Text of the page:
/græ-dʒoo-WAY-shihn//gɹæ.dʒu.ˈweiː.ʃə(ɪ)n/ – Notice also that the stress is on the third syllable

Graffiti
– For this word, the “G” is hard, the “a” turns into a u-schwa, the “ff” combination is pronounced simply like the single letter “f” (this is the standard pronunciation of this letter combination in The Common Tongue), the first “i” is pronounced like the long letter “e”, the “t” is a flap-t, and the final “i” is pronounced like the long letter “e”

/gruh-FEE-dee//gɹə(ʌ).ˈfiː.ɾiː/ – Notice also that the stress is on the second syllable

Grain
– For this word, the “G” is hard, the “ai” combination is pronounced like The Long “A” / Long “E” Diphthong (this is the standard pronunciation of this letter combination in The Common Tongue)

/grayn//gɹeiːn/

Gram
– For this word, the “G” is hard, and the “a” is short

/græm//gɹæm/

Grammar
– For this word, the “G” is hard, the first “a” is short, the “mm” combination is pronounced simply like the single letter “m” (this is the standard pronunciation of this letter combination in The Common Tongue), and the second “a” disappears

/GRæ-m’r//ˈgɹæ.mɚ/ – Notice also that the stress is on the first syllable

Grammy
– For this word, the “G” is hard, the “a” is short, the “mm” combination is pronounced simply like the single letter “m” (this is the standard pronunciation of this letter combination in The Common Tongue), and the final “y” is pronounced like the long letter “e”

/GRæ-mee//ˈgɹæ.miː/ – Notice also that the stress is on the first syllable

Grand
– For this word, the “G” is hard, the “a” is short, and the final “d” is (often) stopped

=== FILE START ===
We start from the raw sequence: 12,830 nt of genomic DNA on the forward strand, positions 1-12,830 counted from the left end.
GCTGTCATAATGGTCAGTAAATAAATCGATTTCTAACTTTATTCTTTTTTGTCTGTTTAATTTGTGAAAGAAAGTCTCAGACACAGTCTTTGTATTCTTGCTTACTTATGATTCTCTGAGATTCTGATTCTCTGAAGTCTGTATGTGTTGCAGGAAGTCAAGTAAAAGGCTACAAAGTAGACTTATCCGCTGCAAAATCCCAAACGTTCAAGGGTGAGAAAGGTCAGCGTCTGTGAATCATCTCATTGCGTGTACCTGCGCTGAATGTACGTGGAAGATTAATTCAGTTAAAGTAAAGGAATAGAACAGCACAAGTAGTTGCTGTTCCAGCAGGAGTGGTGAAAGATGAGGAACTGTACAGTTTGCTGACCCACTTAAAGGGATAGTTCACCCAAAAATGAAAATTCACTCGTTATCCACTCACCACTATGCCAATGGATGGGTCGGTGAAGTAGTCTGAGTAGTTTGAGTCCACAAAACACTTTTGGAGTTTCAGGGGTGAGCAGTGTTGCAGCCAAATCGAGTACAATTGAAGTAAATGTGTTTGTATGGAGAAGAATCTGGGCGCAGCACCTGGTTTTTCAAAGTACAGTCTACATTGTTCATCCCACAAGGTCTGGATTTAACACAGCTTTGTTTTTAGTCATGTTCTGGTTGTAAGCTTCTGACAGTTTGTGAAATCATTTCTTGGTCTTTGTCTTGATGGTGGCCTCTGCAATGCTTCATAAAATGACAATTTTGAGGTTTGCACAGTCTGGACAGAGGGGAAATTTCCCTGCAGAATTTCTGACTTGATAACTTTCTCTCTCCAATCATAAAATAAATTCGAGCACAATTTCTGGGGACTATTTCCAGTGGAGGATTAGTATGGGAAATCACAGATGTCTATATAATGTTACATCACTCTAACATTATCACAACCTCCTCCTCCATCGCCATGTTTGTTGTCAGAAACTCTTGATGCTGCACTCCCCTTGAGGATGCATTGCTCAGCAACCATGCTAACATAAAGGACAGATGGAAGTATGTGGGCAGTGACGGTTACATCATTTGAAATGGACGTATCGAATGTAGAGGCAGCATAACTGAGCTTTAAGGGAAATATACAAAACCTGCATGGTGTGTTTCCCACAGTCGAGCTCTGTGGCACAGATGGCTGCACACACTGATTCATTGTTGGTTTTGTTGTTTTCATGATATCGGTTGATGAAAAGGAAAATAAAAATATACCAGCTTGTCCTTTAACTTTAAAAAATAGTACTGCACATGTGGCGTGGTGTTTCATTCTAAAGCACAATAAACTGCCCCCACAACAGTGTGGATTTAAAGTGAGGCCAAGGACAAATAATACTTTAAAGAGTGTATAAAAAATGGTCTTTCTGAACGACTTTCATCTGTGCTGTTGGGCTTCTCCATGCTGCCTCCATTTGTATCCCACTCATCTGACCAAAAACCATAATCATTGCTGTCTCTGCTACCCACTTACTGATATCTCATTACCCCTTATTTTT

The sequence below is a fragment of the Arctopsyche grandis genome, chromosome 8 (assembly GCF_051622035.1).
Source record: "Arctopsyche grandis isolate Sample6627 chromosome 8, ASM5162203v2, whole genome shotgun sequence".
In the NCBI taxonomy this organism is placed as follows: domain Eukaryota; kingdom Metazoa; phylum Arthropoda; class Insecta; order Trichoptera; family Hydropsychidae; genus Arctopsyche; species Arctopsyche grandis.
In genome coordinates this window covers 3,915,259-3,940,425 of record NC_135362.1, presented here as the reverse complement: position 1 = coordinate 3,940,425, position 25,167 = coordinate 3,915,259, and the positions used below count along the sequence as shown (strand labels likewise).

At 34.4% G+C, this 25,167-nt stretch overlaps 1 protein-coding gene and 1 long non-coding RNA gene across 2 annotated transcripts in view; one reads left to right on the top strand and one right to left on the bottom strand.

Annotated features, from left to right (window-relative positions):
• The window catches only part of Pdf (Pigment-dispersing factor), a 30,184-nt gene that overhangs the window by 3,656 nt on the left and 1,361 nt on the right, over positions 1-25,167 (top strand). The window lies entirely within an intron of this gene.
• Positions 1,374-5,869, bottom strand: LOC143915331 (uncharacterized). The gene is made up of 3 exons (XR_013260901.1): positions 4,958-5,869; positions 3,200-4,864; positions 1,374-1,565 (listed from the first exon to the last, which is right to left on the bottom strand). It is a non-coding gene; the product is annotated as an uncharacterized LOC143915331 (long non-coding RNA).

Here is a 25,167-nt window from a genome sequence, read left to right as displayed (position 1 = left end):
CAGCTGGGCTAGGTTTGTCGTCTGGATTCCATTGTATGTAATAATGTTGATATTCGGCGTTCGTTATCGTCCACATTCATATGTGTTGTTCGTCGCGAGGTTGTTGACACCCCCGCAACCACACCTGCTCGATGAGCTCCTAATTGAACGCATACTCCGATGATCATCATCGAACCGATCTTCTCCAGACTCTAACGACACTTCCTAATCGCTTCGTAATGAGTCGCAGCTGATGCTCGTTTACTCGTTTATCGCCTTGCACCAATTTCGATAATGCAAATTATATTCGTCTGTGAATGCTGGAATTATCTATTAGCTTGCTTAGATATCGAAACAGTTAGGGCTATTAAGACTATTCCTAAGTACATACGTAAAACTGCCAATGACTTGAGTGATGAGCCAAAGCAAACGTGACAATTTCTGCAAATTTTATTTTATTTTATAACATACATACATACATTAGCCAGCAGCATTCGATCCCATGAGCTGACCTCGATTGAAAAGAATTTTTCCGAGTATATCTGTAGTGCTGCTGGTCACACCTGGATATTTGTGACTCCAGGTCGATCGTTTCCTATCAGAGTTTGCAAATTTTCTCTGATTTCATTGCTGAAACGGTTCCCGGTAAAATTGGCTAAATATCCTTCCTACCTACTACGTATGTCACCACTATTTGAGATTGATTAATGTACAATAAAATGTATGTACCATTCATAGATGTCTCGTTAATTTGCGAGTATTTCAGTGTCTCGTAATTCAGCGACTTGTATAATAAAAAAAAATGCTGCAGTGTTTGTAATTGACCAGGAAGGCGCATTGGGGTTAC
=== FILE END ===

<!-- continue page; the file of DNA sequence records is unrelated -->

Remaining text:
/græn-[d]//gɹæn.[d]/ – Notice also that the “d” ending (when not stopped) acts as a second syllable

Grandchild
– For this word, the “G” is hard, the “a” is short, the “d” is (usually) stopped, the “i” is long, there is a phantom consonant letter “y” in-between the “i” and the “l” (this is a product of the transition from one letter to the next), and the final “d” is a flap-d but is (often) stopped

/GRæN-[d]-chai-yəl-[d]//ˈgɹæn.[d].tʃaiː.jəl.[d]/ – Notice also that the stress is on the first syllable

Granddaughter
– For this word, the “G” is hard, the first “a” is short, the “dd” combination is pronounced simply like the single letter “d”, the “augh” combination is pronounced like the “aw” combination, the “t” is a flap-t, and for the “-er” suffix – the “e” disappears (this is the standard pronunciation of this suffix in The Common Tongue)

/GRæN-daw-d’r//ˈgɹæn.dɔ.ɾɚ/ – Notice also that the stress is on the first syllable

Grandfather
– For this word, the “G” is hard, the first “a” is short, the “d” is (usually) is stopped, the “th” combination is voiced, and for the “-er” suffix – the “e” disappears (this is the standard pronunciation of this suffix in The Common Tongue)

/GRæN-[d]-fah-th’r//ˈgɹæn.[d].fɑðɚ/ – Notice also that the stress is on the first syllable

Grandmother
– For this word, the “G” is hard, the “a” is short, the “d” is (usually) stopped, the “o” is pronounced like the short letter “u”, the “th” combination is voiced, and for the “-er” suffix – the “e” disappears (this is the standard pronunciation of this suffix in The Common Tongue)

/GRæN[D]-muh-th’r//ˈgɹæn[d].mʌðɚ/ – Notice also that the stress is on the first syllable

Grandparent
– For this word, the “G” is hard, the first “a” is short, the “d” is (usually) dropped, the second “a” is the Long “A” / Short “I” Diphthong (this is due to the placement of the letter “r” directly after it), and for the “-ent” suffix – the “e” turns into an i-schwa, and the final “t” is (often) stopped (this is the standard pronunciation of this suffix in The Common Tongue)